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Wednesday, Dec 24, 2014
South Shore News

Mangrove snapper rule South Shore waters of bay

BY JASON PRIETO
Special Correspondent

Published:   |   Updated: August 7, 2014 at 08:10 AM

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It’s summer and one thing is for sure, it’s hot. This means extremely hot temperatures on the flats as water hits the 90-degree mark. This can slow the flats fishing as most fish shift toward deeper water. If you’re going to fish the flats, you really have to match the days with high tides at first light. For all the other days there’s no need to sit on the couch. You just have to adjust to the summer heat.

Fishing in the summer months can pose some obstacles but if you educate yourself and put in a little effort and time, you’ll find one of the hidden jewels of summertime fishing in Tampa Bay – mangrove snapper. These fish invade the bay during July and August and make for some of the best action of the year. They’re some of the best fighting and eating fish around, and you can find these frisky critters on just about every dock, ledge and reef that exists in Tampa Bay.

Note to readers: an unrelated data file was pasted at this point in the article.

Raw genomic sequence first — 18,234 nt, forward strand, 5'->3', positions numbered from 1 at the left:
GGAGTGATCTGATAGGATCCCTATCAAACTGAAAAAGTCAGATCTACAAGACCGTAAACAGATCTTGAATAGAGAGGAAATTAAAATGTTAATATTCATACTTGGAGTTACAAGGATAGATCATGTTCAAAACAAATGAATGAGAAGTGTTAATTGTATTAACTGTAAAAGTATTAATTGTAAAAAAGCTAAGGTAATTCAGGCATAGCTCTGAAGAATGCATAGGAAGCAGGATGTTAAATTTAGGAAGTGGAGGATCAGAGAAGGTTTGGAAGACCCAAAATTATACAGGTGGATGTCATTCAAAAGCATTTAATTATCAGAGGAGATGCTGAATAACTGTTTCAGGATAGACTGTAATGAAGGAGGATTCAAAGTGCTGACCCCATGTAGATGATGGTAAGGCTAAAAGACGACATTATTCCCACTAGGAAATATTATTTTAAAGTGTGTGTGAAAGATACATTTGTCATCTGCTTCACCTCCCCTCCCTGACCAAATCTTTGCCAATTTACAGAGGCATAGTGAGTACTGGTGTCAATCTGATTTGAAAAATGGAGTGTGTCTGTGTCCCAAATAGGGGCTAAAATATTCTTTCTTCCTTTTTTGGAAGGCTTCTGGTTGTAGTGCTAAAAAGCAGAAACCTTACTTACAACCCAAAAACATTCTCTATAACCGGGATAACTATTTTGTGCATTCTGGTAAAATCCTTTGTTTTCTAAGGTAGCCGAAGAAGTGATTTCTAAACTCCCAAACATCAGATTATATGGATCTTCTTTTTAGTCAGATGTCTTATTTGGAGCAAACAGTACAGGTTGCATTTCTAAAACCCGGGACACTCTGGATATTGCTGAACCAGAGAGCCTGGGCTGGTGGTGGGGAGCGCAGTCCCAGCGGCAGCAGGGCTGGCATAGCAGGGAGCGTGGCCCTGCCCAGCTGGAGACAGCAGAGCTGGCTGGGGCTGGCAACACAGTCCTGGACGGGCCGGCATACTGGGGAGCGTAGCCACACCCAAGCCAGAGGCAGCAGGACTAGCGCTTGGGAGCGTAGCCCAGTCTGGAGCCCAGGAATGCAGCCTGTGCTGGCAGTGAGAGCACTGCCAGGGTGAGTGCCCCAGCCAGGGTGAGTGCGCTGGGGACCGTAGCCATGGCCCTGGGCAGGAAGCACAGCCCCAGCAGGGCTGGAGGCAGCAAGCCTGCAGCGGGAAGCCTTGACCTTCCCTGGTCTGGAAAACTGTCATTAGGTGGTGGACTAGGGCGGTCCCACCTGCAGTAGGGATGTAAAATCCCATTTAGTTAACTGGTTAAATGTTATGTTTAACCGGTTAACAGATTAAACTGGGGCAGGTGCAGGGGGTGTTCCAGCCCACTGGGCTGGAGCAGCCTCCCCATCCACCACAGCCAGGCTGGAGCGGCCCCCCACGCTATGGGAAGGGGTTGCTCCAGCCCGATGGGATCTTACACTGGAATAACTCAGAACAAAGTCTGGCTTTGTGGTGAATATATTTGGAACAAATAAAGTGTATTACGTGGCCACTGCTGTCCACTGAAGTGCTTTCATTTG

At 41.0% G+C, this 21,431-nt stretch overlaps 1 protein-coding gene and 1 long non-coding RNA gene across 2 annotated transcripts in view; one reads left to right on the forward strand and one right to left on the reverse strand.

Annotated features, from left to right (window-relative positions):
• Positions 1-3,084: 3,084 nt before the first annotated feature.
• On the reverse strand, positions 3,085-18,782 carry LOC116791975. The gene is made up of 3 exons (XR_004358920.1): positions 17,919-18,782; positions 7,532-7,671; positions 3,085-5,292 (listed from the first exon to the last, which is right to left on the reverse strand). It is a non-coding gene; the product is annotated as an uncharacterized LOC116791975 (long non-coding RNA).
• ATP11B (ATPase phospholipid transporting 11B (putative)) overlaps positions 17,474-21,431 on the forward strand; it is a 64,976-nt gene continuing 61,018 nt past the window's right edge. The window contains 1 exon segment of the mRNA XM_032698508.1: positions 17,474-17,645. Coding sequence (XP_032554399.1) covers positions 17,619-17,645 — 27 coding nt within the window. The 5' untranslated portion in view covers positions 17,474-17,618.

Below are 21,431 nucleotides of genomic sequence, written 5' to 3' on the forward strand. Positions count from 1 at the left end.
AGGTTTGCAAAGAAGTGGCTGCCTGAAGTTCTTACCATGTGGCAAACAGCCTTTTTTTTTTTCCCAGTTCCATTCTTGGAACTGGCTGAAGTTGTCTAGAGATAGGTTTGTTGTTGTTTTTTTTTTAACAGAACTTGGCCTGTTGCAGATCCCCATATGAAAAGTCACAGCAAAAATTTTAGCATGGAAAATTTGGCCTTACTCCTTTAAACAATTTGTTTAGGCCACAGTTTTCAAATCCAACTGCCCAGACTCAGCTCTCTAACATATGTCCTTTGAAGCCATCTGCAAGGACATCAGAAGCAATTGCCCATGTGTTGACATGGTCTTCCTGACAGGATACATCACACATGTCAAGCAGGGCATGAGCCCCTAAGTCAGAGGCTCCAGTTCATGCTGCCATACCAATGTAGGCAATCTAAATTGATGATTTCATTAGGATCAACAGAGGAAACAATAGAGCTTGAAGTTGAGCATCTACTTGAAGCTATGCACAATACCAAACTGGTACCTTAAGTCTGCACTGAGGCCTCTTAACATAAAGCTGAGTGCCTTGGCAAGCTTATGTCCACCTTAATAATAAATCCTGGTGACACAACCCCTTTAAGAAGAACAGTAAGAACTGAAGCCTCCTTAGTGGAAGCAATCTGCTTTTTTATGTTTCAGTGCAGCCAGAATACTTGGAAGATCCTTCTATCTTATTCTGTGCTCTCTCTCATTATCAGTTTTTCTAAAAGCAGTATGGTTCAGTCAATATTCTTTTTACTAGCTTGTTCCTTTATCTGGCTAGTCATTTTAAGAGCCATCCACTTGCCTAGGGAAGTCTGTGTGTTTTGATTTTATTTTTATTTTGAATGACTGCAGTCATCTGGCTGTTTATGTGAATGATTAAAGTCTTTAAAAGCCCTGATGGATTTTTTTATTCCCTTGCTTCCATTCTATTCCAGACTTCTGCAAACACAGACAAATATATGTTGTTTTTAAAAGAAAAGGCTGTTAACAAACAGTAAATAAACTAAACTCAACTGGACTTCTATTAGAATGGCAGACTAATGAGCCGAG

Tackle is very similar to your typical flats rig with a few adjustments. I like to go with a Daiwa Ballistic 2500 reel matched with a St. Croix 8-foot medium action rod spooled with Fins 10-pound braided line. I like to use a little lighter leader for mangrove snapper. Twenty-pound Ohero fluorocarbon will do the trick. Match this with a No. 1 Daiichi circle hook and a couple of No. 5 split shot weights and you’re ready to venture for snapper into the bay.

Snapper are structure-oriented, so if you find some they won’t be far behind. All artificial reefs are great areas to start but they get a ton of pressure, so try and study your chart and find some of the hidden wrecks that are marked inside Tampa Bay. It doesn’t have to be a huge piece of structure. Sometimes the smaller wrecks hold the bigger fish.

Finding bait is one of the easiest tasks you’ll have this time of year as it’s on every flat. Greenbacks are the bait of choice and most are very small. But that’s the bait you want so don’t spend the entire day trying to find big bait. Bring your 10-foot, -inch mesh net so you don’t get the bait stuck in the net.

Often I see people running their outboards on the flats chasing schools of bait. This doesn’t work well when fishing for reds. So why would it work while trying to catch bait? Save yourself the headache, anchor up, get some M-80 chum and bring the bait to you. You’ll be surprised how good this works.

Tight lines!

Jason Prieto is one of three Ruskin-based fishing guides and charter captains who share this column. He can be reached at (813) 727-9890 or captjasonp@gmail.com.

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